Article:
Are there any misconceptions about Japanese food that you’d like to bust? 

The world is changing, and Japanese food is becoming more accessible. People are well-versed with the cuisine. There’s more to Japanese food than just sushi! The biggest myth is that ramen is an easy dish to make. It’s not! One bowl—from start to finish—can take a whole day to create. That’s why I call it slow food-fast, because it’s takes so long to make, and it’s wiped off clean in seconds. If your ramen does not evoke a different flavour from start to finish, then that bowl has not been thought of.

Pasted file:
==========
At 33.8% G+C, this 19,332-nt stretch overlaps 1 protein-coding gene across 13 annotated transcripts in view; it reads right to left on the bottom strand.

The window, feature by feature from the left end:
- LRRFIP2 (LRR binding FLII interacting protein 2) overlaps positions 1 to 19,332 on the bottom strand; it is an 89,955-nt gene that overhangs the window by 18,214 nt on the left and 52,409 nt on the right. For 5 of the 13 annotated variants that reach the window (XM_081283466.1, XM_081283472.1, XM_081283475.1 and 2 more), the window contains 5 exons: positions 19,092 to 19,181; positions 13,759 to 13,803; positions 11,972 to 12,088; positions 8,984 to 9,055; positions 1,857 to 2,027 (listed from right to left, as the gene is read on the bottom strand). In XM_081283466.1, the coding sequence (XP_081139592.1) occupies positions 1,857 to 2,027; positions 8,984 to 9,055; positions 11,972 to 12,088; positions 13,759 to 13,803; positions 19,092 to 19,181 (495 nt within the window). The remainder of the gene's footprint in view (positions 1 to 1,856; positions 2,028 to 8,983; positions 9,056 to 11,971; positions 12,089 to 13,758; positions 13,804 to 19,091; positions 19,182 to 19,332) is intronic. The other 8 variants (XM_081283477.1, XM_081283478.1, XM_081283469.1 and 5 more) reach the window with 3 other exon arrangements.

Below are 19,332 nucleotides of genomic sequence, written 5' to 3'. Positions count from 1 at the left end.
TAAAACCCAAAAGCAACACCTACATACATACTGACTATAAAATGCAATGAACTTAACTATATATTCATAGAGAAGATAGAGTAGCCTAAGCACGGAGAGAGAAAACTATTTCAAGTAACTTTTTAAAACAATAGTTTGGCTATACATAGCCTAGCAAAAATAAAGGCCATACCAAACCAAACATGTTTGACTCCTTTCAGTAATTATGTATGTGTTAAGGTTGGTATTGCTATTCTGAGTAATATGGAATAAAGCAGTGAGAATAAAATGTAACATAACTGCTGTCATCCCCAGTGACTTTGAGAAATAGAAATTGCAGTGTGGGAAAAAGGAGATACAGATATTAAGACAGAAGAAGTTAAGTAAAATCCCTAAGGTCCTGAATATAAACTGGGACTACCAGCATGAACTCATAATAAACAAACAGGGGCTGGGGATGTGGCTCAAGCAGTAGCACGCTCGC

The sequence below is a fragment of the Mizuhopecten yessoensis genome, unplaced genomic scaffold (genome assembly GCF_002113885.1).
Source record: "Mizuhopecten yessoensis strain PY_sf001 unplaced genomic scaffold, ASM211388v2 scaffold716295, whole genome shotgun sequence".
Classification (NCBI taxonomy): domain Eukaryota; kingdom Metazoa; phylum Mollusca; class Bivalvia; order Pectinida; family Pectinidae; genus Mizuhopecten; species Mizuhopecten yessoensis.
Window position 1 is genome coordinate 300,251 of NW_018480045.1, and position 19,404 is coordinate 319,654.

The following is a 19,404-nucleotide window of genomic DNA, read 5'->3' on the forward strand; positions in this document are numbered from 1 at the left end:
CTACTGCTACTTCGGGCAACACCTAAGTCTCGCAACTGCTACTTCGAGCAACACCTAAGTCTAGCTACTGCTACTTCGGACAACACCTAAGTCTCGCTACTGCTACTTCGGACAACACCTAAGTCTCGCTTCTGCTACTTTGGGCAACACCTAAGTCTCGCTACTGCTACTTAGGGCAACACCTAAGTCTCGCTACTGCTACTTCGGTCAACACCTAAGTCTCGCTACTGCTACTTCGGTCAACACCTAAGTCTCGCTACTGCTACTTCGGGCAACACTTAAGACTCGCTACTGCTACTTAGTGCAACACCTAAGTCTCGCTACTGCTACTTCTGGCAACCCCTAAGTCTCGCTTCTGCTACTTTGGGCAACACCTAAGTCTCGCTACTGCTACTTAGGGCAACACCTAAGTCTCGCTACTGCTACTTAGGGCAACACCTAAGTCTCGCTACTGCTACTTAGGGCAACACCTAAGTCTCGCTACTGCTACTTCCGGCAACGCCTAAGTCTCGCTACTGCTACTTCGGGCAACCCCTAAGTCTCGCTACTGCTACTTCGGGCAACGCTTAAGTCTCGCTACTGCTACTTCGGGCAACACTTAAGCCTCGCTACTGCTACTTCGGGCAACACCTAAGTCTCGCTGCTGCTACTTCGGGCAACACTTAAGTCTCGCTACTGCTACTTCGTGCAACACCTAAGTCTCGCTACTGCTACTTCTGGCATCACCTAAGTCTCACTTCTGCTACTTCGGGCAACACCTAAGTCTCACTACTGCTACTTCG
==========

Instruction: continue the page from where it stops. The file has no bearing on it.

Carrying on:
Also, not everyone can—or should—make sushi! There are sacred principles around Japanese cuisine, and I wish people would not adulterate it.  


Your favourite ramen bowl in Japan? 

A broth so clear that you can see the bottom of the bowl. But the density of flavour in that is so complex that it makes you think.  


A bucket list destination for its food? 

Mexico. If I wasn’t serving Japanese food, it would have been Mexican food instead.  


Your favourite cuisine, other than Japanese? 

South Indian (I can live on idlis!) 


Favourite homegrown restaurant in Dubai?  

Veg Hut in Dubai Investment Park.  


What’s next for Kinoya? 

We’re opening a branch in Harrods in October. We scale very carefully because we don’t want to dilute what we’re doing. After that, if any opportunities present itself, we’ll take it from there.  


The menu will be refreshed from time to time, but the staples will stay. I wouldn’t dream of changing that because that’s what people come for.  


Related: Himanshu Saini: The Michelin-starred Chef Serving India To Dubai